Jennifer Blaine will perform her one-woman world premiere, “The Vicissitudes of Travel,” Sept. 10, 3 p.m.; Sept. 16, 7:30 p.m. and Sept. 22, 7:30 and 10 p.m. at the Philadelphia Ethical Society, 1906 Rittenhouse Sq. in Center City. The Philadelphia Daily News has called her “a comic genius, like Lily Tomlin and Tracey Ullman.” More information at www.jenniferblaine.com.

by Len Lear

The 2017 Fringe Festival is bound to produce countless pieces of original, non-traditional, creative theatrical productions, as it does every year, but I’m sure that none will be more compelling than Jennifer Blaine’s one-woman world premiere, “The Vicissitudes of Travel,” which she will perform Sept. 10, 3 p.m.; Sept. 16, 7:30 p.m., and Sept. 22, 7:30 and 10 p.m., at the Philadelphia Ethical Society, 1906 Rittenhouse Sq. in Center City.

The brilliant Mt. Airy native has created numerous offbeat characters in the manner of Saturday Night Live’s Kristin Wiig or Gilda Radner. The Philadelphia Daily News has called her “a comic genius, like Lily Tomlin and Tracey Ullman.” The show was co-written and will be directed by Barrymore Award winner Karen Getz, whose work has been called “truly a transcendent experience” by the late, lamented Philadelphia City Paper.

Jennifer, 47, who has been performing one-woman multi-character shows for 22 years, is a Philadelphia Fringe Festival favorite, having created original works for 14 previous festivals, including, most recently, a sold-out run of her show, “Dirty Joke,” in 2013. She has performed with the likes of Chris Rock, George Carlin, Joe Piscopo, Joanne Woodward and Paul Newman and has performed on Broadway and at The Kimmel Center and The Annenberg Center for the Arts, among others. She is the founder and producer for “5,000 Women,” which supports and launches original work of female performance artists.

“My first original character came from meeting a friend of mine in England,” Jennifer told us in an interview last week. “She had just lost her lover in a freak health event, and she told me her story. With her permission I made her into a stock character of mine, Gina ‘The English Lesbian Widow.’ This title often gets a laugh, but Gina the character has always been able to cut through the arbitrary strictures of society and criticize systems that don’t work. That’s a useful character to have as a comedian.”

In “The Vicissitudes of Travel,” Blaine’s character, “Sister,” is desperate to hold onto the brother she loves, so she charters a guided tour bus through his brain surgery to “capture” him before it’s too late. Jennifer plays many characters, including Sister, Mother, Father, Child, Uncle, Guide, Brain Tumor and Brother.

What is Jennifer’s favorite character of the dozens she has created? “I love all my characters. In this new show, there are several characters that I deeply enjoy performing. The Brain Tumor is an unlikely anti-hero who has a perspective about the preciousness of our lives that only he can articulate … I have gotten the most laughs from my character, Ruth, an elderly woman who tells dirty jokes. She gets away with a lot.”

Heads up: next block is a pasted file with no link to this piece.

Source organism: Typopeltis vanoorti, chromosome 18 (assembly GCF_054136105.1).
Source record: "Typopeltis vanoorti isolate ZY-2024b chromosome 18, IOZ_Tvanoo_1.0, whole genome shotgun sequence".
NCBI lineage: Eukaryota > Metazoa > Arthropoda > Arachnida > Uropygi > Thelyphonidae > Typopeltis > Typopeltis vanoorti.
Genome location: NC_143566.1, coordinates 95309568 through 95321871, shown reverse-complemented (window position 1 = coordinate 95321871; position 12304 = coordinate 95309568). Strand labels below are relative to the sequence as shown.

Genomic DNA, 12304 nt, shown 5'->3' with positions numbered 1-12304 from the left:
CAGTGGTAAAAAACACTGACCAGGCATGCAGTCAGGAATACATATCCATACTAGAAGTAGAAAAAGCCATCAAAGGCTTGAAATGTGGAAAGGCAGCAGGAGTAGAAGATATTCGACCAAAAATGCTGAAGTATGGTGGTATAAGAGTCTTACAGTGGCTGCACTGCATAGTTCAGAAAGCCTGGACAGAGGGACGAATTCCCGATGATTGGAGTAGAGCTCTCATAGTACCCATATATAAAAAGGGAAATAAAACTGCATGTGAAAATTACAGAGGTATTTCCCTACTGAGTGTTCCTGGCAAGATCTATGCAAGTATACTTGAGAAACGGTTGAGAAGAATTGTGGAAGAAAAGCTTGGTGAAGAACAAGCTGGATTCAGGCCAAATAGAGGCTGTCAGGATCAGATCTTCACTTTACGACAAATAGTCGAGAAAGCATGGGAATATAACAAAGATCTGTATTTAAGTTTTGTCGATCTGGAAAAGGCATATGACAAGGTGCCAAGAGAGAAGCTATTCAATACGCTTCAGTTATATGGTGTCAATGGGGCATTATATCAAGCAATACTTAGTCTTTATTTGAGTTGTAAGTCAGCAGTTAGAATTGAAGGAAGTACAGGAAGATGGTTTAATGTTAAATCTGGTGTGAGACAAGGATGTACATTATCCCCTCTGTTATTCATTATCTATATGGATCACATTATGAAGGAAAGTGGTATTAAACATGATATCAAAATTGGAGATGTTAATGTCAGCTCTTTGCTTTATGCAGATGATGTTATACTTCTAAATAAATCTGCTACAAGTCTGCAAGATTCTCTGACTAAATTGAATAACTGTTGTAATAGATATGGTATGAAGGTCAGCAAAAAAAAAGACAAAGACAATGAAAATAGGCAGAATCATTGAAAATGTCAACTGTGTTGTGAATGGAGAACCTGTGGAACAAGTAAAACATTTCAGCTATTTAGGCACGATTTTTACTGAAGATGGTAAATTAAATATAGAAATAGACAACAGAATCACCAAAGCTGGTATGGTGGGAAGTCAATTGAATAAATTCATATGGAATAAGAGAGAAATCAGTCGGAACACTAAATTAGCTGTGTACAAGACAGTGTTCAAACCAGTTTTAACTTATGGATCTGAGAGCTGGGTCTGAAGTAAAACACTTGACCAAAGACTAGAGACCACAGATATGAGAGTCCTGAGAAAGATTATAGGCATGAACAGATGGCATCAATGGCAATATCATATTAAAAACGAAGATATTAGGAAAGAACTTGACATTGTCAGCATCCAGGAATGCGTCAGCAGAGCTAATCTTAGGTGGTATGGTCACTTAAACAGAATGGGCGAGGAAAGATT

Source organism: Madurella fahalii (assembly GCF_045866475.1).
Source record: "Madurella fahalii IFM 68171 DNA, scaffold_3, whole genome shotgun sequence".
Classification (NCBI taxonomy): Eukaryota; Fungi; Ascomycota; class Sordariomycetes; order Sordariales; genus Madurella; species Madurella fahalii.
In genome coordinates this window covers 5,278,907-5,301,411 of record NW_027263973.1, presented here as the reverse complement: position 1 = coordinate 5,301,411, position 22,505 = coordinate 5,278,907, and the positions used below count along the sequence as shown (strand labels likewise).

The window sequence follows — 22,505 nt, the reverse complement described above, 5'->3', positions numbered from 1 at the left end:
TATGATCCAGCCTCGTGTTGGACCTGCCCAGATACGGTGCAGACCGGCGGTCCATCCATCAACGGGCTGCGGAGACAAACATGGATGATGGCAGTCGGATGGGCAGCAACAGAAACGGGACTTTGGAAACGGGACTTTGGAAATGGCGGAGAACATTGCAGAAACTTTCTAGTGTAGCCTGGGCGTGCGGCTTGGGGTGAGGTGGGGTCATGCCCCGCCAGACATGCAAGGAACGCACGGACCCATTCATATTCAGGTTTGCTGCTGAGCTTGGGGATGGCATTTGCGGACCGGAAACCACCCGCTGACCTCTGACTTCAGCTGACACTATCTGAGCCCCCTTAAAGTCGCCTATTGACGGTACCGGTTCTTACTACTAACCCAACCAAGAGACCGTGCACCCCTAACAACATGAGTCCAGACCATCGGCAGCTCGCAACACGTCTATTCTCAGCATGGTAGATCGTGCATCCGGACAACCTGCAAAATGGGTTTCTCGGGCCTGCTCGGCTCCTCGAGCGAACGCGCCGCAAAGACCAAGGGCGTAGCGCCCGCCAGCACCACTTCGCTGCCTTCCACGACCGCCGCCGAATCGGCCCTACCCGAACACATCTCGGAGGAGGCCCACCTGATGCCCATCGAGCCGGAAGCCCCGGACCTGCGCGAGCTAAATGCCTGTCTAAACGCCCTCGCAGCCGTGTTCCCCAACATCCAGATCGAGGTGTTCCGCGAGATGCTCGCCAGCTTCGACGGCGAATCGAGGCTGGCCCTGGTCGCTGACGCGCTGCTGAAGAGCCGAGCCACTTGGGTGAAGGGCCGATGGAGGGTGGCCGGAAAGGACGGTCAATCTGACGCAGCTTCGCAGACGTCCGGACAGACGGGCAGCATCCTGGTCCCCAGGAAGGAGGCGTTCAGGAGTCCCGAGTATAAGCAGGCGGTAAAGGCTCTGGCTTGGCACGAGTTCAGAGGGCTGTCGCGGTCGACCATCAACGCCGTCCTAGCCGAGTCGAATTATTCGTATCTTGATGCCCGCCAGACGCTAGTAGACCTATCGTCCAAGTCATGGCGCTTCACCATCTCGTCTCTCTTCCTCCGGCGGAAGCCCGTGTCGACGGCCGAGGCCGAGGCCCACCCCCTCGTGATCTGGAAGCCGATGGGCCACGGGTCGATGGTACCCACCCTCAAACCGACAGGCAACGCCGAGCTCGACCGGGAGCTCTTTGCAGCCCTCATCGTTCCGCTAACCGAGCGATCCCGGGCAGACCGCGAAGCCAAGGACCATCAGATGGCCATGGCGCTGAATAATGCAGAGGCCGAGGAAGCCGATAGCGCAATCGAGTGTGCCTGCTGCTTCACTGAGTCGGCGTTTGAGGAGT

How did Jennifer’s parents feel about her pursuing playwriting/acting as a career? “No one was happy about it at first because it’s such a challenging lifestyle that has zero guarantees or stability. I am an extremely determined person, though, and knew I had to pursue it. After a dozen years or so, I invited my dad to start editing my scripts and weighing in on ideas. We laughed so much together!

“He is a brilliant novelist and short story writer, and I think he started to absolutely love how I was using humor as a tool to craft a story. My mother was always more supportive because she IS supportive. She attended a show I did at The Open Stage of Harrisburg in 2004 and was amazed at how my material connected with an audience that didn’t know me at all. She was so delighted. It’s great to have them in my corner.”

Not surprisingly, “Vicissitudes” has autobiographical elements. “The show is emotionally true to my experience,” said Jennifer, “but we invented a lot in order to be able to deliver the essence of what it’s like to have someone you love have a compromised brain. All that we hold precious could be lost. We all go through that bus ride at some point in our lives.”

Jennifer considers her greatest achievement “how I listen to the audience … Someone once told me I am like a jazz musician. I love the music of the words, and I challenge myself to be magical with them in a new way every time.”

After each performance of “Vicissitudes,” attendees are invited to hang out and “gently decompress” and connect in informal conversation. Jennifer Blaine is also a member of the American Counseling Association and a certified “transformational coach.”

For ticket information for “Vicissitudes,” visit www.jenniferblaine.com.

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